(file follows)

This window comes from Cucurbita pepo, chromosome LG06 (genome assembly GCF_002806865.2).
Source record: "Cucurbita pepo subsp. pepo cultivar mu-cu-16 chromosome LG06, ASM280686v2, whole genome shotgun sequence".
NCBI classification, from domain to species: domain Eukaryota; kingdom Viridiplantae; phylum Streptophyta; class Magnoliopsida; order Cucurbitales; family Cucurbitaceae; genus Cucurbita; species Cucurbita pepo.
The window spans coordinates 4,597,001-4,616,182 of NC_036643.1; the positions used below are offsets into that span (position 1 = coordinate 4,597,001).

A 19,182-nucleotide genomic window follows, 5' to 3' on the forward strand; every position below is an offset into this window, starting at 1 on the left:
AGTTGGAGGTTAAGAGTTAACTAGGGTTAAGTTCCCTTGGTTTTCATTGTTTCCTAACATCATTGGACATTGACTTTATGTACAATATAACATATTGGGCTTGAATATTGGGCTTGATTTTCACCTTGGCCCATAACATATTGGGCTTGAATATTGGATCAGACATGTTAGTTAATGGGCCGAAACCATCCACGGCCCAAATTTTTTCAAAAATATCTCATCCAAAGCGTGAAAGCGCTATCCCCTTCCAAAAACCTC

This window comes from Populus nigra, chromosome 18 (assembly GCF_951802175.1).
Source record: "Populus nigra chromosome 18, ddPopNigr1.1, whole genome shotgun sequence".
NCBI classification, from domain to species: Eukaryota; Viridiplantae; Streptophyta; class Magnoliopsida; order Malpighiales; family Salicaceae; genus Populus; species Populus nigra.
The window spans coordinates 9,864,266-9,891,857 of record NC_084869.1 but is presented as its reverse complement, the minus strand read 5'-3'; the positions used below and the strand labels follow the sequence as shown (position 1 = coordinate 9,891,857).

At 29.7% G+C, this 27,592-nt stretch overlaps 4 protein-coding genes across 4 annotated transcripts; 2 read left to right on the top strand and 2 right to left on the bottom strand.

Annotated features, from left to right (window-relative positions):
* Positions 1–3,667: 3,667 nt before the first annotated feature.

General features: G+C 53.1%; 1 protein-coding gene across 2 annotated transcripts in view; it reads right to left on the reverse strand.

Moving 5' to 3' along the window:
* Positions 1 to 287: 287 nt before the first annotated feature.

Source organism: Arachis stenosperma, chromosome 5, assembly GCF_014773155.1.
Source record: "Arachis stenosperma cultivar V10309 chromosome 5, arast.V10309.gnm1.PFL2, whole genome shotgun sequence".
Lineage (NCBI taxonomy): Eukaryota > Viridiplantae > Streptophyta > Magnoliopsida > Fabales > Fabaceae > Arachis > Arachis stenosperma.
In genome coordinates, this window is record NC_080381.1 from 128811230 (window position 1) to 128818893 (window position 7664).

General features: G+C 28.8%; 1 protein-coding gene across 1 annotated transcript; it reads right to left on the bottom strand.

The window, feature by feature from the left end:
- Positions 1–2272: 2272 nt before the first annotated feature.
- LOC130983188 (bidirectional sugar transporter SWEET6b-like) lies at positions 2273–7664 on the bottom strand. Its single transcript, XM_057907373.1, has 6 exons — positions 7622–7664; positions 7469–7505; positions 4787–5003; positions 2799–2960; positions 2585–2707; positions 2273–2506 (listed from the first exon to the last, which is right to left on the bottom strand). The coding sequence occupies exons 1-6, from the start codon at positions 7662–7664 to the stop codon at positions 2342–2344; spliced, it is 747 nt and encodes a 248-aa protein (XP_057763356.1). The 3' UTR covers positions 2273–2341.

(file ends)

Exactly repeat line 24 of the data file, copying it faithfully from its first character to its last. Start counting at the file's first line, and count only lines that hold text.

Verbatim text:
- LOC130983188 (bidirectional sugar transporter SWEET6b-like) lies at positions 2273–7664 on the bottom strand. Its single transcript, XM_057907373.1, has 6 exons — positions 7622–7664; positions 7469–7505; positions 4787–5003; positions 2799–2960; positions 2585–2707; positions 2273–2506 (listed from the first exon to the last, which is right to left on the bottom strand). The coding sequence occupies exons 1-6, from the start codon at positions 7662–7664 to the stop codon at positions 2342–2344; spliced, it is 747 nt and encodes a 248-aa protein (XP_057763356.1). The 3' UTR covers positions 2273–2341.